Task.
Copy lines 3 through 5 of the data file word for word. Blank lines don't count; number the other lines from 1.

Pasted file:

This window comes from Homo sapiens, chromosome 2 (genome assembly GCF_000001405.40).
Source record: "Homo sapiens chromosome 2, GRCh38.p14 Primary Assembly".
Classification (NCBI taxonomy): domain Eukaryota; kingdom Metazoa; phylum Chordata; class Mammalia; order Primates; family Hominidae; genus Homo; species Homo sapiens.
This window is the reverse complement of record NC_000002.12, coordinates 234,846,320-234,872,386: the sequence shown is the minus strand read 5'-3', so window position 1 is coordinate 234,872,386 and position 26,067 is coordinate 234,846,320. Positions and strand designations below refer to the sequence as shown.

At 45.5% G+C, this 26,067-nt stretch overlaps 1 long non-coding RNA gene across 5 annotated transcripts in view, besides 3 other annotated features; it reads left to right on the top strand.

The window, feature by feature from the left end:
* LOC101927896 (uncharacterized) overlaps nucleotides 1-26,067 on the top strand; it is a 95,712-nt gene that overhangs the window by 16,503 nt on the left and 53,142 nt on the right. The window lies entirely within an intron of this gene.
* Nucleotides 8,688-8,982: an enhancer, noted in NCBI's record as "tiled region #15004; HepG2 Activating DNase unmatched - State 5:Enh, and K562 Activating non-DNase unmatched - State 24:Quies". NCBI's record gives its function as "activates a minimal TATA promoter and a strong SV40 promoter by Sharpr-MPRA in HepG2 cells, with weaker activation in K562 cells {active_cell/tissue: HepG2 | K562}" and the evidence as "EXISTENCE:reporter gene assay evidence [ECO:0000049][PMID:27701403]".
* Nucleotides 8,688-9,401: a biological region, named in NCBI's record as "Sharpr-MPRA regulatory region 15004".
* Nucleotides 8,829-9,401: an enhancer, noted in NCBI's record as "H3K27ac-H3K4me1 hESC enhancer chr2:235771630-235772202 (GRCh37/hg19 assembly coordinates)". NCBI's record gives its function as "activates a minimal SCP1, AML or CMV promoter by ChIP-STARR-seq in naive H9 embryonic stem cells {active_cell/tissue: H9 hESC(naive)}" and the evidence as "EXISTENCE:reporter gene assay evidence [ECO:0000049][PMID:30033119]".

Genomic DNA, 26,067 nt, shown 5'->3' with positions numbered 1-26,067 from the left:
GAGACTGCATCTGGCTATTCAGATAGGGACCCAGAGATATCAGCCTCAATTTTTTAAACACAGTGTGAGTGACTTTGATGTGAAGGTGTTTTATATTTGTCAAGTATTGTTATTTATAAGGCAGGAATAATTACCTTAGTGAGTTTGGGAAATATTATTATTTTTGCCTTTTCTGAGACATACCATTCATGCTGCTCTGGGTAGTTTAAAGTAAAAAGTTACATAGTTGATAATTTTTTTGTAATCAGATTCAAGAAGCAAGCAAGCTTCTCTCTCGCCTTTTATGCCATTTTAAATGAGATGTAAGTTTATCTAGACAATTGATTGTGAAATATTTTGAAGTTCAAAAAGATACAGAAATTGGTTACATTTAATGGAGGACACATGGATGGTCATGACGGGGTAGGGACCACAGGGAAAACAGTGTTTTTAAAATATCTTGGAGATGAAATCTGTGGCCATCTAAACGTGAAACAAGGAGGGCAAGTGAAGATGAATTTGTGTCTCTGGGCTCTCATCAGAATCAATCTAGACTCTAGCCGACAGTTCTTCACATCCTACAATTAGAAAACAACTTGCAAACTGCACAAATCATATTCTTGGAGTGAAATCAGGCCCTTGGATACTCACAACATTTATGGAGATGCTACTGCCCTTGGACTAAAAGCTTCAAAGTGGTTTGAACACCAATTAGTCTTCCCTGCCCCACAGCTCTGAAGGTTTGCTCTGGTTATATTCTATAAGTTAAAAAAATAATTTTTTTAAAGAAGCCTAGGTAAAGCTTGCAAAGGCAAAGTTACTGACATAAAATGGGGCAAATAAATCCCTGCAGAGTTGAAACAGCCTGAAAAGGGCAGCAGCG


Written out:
Classification (NCBI taxonomy): domain Eukaryota; kingdom Metazoa; phylum Chordata; class Mammalia; order Primates; family Hominidae; genus Homo; species Homo sapiens.
This window is the reverse complement of record NC_000002.12, coordinates 234,846,320-234,872,386: the sequence shown is the minus strand read 5'-3', so window position 1 is coordinate 234,872,386 and position 26,067 is coordinate 234,846,320. Positions and strand designations below refer to the sequence as shown.

At 45.5% G+C, this 26,067-nt stretch overlaps 1 long non-coding RNA gene across 5 annotated transcripts in view, besides 3 other annotated features; it reads left to right on the top strand.